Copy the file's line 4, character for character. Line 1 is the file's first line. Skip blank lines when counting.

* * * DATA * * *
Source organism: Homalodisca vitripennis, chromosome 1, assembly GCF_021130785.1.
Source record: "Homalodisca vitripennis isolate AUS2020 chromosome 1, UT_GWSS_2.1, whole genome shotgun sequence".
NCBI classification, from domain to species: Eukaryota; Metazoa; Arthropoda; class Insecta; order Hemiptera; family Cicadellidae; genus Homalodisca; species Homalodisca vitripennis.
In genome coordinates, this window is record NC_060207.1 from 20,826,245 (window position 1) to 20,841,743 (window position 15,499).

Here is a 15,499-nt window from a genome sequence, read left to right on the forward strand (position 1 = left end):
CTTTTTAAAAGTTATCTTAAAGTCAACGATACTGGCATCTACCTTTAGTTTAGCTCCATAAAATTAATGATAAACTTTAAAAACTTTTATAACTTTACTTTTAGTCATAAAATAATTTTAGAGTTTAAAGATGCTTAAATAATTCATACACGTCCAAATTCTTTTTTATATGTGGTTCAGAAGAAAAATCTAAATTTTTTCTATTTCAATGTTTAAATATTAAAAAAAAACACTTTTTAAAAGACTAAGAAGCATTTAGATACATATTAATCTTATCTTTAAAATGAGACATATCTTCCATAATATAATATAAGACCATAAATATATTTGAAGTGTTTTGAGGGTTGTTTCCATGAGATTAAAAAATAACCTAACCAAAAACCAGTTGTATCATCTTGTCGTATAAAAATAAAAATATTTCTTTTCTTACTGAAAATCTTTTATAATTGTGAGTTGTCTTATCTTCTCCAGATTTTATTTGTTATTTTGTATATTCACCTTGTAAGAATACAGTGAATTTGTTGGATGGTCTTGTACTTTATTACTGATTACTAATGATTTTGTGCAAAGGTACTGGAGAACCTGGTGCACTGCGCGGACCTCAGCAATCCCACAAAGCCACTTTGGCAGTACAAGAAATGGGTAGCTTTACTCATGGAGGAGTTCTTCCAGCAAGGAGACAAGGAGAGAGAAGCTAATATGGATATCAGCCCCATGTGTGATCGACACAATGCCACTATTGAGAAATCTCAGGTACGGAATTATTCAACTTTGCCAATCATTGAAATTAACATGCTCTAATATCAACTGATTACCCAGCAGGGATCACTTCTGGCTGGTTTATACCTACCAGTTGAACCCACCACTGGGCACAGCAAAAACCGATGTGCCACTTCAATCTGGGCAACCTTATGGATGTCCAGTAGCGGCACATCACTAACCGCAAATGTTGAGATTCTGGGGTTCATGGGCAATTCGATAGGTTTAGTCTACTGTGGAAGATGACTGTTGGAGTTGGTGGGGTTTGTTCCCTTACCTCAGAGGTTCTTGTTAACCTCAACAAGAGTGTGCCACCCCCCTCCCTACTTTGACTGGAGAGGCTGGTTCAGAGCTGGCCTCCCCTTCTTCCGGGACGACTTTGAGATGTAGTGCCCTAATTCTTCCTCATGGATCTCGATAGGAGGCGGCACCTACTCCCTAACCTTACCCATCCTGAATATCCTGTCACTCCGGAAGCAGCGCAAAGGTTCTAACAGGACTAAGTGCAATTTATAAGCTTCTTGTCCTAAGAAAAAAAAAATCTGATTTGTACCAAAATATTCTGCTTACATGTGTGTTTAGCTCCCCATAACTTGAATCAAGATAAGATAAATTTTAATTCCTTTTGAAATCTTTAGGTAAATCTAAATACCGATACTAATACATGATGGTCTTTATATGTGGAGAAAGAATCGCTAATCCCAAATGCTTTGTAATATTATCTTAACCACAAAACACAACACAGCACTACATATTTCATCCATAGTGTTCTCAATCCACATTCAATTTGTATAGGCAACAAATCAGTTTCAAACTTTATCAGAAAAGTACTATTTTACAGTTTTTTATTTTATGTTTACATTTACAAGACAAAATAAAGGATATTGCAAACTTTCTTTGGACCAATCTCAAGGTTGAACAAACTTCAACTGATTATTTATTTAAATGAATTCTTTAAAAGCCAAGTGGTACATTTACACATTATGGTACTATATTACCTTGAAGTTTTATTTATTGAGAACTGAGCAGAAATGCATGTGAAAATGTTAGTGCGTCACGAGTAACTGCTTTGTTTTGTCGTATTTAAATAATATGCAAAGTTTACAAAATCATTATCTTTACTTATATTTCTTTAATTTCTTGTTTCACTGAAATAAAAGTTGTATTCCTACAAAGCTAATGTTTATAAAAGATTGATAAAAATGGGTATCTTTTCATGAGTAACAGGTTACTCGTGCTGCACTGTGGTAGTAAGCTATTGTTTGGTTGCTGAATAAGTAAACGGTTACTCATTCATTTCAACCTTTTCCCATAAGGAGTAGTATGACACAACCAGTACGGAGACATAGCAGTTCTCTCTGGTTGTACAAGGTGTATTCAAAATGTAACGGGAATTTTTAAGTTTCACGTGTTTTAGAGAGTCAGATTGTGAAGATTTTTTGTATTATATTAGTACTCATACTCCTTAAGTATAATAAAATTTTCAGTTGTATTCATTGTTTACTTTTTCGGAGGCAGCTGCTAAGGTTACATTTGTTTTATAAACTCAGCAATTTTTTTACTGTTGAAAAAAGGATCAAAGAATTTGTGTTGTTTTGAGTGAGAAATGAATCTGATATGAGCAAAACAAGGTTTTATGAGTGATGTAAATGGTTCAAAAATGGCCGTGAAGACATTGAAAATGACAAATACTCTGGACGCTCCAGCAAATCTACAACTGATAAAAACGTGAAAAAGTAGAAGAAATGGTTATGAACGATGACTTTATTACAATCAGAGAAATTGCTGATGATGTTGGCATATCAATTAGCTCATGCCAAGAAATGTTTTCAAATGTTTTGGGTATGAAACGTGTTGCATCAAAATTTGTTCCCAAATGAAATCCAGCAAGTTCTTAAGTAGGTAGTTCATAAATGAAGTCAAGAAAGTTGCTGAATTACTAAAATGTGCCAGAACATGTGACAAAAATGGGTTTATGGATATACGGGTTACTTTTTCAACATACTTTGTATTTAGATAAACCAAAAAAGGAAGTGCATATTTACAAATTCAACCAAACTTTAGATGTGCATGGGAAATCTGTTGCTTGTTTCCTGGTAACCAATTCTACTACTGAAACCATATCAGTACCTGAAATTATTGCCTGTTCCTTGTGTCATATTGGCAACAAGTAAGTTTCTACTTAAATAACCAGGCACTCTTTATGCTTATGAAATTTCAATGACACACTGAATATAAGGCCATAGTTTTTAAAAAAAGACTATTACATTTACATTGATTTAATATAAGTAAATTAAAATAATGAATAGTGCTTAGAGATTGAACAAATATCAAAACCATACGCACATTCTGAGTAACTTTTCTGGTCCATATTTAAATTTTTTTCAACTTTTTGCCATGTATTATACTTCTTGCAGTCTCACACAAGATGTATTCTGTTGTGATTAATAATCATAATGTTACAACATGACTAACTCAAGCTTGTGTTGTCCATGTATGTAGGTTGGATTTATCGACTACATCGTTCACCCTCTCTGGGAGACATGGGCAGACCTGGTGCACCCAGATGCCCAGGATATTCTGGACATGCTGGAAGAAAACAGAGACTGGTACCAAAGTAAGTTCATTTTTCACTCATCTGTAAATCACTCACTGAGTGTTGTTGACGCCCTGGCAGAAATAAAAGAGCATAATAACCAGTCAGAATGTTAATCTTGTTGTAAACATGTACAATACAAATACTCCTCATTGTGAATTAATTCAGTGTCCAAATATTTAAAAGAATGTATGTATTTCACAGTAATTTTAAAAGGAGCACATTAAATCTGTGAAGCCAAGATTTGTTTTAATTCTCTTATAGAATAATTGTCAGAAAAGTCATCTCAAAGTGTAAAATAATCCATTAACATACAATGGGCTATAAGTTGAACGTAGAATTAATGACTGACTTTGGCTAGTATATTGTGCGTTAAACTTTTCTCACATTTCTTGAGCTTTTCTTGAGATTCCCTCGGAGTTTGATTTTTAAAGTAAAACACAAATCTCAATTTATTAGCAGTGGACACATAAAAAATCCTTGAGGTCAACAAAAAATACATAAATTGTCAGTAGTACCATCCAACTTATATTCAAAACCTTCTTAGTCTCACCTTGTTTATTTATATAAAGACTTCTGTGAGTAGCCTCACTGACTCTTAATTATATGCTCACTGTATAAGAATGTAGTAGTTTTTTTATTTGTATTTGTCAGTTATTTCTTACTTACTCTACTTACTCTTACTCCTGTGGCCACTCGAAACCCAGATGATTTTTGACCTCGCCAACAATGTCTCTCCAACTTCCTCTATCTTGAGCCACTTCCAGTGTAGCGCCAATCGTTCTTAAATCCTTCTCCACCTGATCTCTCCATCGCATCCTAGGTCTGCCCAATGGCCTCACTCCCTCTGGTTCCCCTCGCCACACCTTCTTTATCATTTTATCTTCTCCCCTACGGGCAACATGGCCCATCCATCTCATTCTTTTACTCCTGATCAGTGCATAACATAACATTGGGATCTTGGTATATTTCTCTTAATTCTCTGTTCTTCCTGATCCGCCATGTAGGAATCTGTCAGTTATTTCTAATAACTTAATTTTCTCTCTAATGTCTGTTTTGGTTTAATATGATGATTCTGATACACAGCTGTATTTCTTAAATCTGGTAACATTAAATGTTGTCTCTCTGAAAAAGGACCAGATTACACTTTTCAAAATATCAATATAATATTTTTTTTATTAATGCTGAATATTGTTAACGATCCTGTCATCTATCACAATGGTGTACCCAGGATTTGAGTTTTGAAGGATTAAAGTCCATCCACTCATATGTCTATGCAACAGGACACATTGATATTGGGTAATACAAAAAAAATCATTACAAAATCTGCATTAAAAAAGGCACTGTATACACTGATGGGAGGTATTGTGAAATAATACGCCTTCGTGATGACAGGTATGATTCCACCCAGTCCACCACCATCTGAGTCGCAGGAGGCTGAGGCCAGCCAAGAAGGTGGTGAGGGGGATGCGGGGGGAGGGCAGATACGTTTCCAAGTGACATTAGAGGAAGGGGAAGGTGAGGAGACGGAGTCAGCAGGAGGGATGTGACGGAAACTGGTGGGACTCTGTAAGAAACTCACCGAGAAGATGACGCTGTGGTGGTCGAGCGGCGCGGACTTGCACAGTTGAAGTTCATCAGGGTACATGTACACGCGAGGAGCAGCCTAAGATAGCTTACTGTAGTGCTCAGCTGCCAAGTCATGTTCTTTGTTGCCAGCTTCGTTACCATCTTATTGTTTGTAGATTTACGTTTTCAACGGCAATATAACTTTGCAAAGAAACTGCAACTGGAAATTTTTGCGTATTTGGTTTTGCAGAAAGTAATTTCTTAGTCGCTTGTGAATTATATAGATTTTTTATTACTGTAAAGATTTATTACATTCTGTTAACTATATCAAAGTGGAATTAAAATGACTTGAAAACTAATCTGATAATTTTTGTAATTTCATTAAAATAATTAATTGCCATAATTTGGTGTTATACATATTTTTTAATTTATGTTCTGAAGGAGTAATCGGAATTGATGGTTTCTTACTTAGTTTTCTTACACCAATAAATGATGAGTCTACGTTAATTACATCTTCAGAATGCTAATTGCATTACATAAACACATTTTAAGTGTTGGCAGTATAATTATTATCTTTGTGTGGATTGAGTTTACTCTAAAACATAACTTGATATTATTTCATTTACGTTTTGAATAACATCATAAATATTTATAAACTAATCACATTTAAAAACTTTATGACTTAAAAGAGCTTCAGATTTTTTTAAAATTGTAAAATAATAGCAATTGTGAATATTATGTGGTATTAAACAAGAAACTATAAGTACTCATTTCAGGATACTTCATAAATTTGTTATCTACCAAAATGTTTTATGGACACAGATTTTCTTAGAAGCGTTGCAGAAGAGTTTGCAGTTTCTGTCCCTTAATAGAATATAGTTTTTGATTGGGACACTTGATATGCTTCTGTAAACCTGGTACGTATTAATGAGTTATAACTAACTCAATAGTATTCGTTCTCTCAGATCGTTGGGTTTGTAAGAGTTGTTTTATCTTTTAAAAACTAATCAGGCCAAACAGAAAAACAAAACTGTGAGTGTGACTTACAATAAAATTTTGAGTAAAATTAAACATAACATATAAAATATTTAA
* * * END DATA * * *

In genome coordinates, this window is record NC_060207.1 from 20,826,245 (window position 1) to 20,841,743 (window position 15,499).